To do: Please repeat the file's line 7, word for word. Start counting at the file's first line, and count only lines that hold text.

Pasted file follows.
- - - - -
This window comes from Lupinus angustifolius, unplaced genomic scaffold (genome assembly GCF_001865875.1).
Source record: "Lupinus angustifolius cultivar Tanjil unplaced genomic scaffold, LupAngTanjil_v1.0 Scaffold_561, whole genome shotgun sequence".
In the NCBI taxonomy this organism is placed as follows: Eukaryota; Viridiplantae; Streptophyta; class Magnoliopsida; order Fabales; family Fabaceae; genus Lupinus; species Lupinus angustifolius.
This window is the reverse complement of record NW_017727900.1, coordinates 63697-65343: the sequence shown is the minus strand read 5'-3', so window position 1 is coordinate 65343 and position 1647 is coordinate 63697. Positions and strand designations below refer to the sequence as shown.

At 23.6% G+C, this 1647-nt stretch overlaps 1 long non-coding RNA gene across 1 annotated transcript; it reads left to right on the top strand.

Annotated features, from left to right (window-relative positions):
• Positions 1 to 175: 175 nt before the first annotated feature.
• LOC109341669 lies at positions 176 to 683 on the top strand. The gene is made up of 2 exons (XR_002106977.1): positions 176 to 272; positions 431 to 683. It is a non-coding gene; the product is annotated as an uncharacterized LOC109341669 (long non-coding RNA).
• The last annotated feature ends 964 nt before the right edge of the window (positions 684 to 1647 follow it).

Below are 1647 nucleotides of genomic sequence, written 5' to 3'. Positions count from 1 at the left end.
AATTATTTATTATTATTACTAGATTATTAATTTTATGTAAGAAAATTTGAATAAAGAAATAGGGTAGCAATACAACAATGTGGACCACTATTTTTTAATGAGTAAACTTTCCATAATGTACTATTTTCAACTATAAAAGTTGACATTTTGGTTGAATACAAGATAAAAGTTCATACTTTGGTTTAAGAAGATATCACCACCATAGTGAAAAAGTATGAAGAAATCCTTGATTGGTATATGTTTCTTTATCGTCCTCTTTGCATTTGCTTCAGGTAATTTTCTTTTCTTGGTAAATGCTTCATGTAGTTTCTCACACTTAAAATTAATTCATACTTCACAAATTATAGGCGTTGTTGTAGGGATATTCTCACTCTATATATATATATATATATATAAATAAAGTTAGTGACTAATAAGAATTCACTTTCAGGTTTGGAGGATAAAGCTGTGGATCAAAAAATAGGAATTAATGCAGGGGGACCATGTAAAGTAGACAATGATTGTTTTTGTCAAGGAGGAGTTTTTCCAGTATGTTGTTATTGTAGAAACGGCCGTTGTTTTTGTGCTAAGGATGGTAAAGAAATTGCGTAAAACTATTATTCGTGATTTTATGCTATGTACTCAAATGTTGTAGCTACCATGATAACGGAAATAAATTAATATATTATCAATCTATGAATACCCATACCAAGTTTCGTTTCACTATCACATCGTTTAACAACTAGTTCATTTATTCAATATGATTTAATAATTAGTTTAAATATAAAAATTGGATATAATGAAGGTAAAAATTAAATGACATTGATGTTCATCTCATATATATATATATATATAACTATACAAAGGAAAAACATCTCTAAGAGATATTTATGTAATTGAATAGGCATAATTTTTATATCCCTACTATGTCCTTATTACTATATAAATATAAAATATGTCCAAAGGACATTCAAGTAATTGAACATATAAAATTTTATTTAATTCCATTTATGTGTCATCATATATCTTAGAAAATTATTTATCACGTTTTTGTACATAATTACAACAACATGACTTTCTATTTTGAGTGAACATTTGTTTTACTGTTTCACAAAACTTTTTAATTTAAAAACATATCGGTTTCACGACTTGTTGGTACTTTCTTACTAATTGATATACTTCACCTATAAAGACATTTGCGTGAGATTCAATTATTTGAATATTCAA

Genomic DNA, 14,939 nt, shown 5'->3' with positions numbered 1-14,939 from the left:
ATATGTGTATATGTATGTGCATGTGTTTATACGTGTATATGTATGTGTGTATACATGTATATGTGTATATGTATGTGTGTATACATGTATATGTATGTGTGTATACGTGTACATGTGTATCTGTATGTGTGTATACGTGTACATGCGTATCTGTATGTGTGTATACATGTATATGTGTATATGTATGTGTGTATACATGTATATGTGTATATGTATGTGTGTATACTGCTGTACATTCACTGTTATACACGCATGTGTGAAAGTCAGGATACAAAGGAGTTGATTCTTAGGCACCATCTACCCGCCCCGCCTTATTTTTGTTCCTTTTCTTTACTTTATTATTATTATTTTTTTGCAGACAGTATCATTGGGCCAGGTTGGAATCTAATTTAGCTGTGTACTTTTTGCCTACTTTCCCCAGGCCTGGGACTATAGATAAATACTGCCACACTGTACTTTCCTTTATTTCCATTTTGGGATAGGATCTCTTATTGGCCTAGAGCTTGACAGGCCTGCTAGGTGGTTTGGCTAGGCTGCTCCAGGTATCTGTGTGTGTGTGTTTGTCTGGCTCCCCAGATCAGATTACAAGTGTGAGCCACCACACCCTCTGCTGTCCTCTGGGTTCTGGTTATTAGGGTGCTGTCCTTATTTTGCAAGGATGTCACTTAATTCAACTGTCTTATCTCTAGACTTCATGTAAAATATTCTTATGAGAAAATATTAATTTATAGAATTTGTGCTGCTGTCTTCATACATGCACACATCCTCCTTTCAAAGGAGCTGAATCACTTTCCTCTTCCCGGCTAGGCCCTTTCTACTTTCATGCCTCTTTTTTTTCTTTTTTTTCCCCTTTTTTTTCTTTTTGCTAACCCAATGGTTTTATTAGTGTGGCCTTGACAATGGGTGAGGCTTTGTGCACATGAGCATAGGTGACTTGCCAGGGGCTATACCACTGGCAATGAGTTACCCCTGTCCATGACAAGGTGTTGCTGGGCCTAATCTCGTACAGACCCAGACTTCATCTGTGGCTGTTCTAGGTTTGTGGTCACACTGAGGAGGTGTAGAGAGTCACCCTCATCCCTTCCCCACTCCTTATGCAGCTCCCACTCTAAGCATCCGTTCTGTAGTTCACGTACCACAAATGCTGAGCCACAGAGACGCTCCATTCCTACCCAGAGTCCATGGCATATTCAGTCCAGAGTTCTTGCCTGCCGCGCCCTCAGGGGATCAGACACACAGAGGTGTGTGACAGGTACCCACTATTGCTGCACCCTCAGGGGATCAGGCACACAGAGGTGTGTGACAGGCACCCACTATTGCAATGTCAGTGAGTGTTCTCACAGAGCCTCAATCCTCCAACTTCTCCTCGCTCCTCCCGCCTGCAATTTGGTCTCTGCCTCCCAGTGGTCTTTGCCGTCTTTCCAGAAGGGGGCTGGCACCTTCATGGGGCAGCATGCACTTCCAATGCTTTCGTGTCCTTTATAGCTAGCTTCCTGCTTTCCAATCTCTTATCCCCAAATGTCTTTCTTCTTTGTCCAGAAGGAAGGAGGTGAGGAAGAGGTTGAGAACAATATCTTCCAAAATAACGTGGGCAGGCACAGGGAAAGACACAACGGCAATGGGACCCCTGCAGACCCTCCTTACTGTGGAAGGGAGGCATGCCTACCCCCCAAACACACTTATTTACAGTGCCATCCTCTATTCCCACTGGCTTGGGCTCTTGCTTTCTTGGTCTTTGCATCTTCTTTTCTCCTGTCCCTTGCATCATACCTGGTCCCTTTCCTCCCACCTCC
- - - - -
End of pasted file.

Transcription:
• Positions 1 to 175: 175 nt before the first annotated feature.